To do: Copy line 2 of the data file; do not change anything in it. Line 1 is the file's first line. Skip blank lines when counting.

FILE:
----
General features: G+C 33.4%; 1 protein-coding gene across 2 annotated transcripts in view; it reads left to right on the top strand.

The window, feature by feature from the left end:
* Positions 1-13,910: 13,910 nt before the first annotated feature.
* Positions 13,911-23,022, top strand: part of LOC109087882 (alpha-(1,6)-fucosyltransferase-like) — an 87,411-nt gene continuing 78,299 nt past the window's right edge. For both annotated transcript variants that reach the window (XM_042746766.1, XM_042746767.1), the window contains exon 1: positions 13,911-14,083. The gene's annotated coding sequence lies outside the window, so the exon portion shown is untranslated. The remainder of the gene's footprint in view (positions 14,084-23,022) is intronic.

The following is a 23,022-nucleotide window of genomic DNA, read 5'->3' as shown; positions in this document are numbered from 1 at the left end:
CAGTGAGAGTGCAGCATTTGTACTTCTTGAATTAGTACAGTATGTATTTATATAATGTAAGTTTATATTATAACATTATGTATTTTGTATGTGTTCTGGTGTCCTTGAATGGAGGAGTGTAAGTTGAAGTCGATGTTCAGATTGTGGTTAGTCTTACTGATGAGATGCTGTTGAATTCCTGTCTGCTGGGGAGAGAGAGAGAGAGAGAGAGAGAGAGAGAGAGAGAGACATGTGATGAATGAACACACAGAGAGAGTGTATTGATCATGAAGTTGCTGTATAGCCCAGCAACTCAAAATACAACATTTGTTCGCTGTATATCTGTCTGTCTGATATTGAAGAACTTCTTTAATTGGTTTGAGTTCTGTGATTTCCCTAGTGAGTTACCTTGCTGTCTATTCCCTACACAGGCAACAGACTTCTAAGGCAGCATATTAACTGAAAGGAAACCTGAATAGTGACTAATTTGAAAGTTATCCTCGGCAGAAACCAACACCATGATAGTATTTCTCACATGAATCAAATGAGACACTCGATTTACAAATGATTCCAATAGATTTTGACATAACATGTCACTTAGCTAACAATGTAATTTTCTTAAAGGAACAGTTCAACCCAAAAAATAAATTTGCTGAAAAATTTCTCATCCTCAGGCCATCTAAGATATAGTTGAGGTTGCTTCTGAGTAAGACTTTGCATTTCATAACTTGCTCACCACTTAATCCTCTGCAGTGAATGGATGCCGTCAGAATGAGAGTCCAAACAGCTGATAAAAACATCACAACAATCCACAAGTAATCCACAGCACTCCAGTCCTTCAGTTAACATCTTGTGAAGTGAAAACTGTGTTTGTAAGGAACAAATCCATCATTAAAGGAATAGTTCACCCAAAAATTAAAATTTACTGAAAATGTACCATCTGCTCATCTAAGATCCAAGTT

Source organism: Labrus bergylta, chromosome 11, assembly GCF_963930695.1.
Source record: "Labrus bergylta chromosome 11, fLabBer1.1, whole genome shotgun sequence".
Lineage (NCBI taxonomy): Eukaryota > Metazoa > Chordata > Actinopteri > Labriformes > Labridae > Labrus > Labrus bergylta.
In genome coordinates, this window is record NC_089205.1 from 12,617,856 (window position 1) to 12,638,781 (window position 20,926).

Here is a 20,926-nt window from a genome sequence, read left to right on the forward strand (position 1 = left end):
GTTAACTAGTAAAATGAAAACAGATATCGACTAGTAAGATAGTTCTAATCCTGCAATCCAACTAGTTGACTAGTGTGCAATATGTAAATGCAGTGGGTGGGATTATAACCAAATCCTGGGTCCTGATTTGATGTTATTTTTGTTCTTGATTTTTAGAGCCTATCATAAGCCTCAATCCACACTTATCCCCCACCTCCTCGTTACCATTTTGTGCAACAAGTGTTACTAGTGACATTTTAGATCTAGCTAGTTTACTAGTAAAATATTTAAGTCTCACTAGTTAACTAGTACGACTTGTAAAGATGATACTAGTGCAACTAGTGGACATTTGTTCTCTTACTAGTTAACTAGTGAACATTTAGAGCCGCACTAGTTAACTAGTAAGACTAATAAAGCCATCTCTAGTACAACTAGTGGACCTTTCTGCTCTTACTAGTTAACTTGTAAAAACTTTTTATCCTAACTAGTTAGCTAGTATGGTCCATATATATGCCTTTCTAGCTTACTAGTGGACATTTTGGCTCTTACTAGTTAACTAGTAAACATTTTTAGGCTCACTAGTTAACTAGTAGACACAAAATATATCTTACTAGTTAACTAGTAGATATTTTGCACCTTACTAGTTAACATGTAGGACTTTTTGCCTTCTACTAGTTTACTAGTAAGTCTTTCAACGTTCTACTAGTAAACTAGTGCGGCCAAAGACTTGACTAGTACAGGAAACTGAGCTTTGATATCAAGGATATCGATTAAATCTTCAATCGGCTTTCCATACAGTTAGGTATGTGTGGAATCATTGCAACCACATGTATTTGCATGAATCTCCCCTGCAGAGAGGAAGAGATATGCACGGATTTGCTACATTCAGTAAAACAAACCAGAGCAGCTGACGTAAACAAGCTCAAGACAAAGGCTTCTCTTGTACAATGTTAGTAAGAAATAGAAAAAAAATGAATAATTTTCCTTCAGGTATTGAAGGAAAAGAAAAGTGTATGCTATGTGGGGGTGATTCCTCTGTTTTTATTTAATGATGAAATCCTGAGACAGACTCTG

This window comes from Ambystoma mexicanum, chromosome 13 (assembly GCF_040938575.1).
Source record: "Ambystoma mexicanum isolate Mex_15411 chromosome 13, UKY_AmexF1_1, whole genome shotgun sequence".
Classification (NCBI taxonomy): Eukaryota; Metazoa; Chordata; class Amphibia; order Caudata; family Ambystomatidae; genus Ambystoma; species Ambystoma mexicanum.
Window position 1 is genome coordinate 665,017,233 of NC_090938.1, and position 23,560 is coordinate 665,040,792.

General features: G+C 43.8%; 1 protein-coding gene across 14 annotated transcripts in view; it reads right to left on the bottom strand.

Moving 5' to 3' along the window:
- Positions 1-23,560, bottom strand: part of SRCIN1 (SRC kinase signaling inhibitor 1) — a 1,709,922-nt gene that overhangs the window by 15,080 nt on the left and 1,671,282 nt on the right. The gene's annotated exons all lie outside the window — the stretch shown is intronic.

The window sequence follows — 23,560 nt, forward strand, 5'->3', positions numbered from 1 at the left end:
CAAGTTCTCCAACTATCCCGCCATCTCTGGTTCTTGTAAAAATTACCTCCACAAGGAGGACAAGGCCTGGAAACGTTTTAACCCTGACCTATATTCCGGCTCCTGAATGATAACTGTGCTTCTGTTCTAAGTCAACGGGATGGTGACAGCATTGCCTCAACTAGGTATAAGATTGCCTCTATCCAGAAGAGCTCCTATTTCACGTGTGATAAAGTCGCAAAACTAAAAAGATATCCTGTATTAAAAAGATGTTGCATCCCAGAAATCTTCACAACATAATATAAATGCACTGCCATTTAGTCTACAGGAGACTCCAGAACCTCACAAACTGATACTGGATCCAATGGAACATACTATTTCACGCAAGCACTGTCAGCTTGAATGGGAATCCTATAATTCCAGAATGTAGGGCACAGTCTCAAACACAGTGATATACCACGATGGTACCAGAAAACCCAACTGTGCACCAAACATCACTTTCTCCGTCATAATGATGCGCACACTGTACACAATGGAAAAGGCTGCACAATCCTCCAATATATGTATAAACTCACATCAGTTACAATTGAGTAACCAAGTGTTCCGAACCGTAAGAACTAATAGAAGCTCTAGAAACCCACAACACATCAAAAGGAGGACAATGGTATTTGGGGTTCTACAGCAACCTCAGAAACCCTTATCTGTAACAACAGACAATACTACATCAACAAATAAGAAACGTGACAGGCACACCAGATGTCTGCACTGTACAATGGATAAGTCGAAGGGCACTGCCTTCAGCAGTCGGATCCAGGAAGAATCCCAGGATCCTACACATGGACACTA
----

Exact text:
The window, feature by feature from the left end: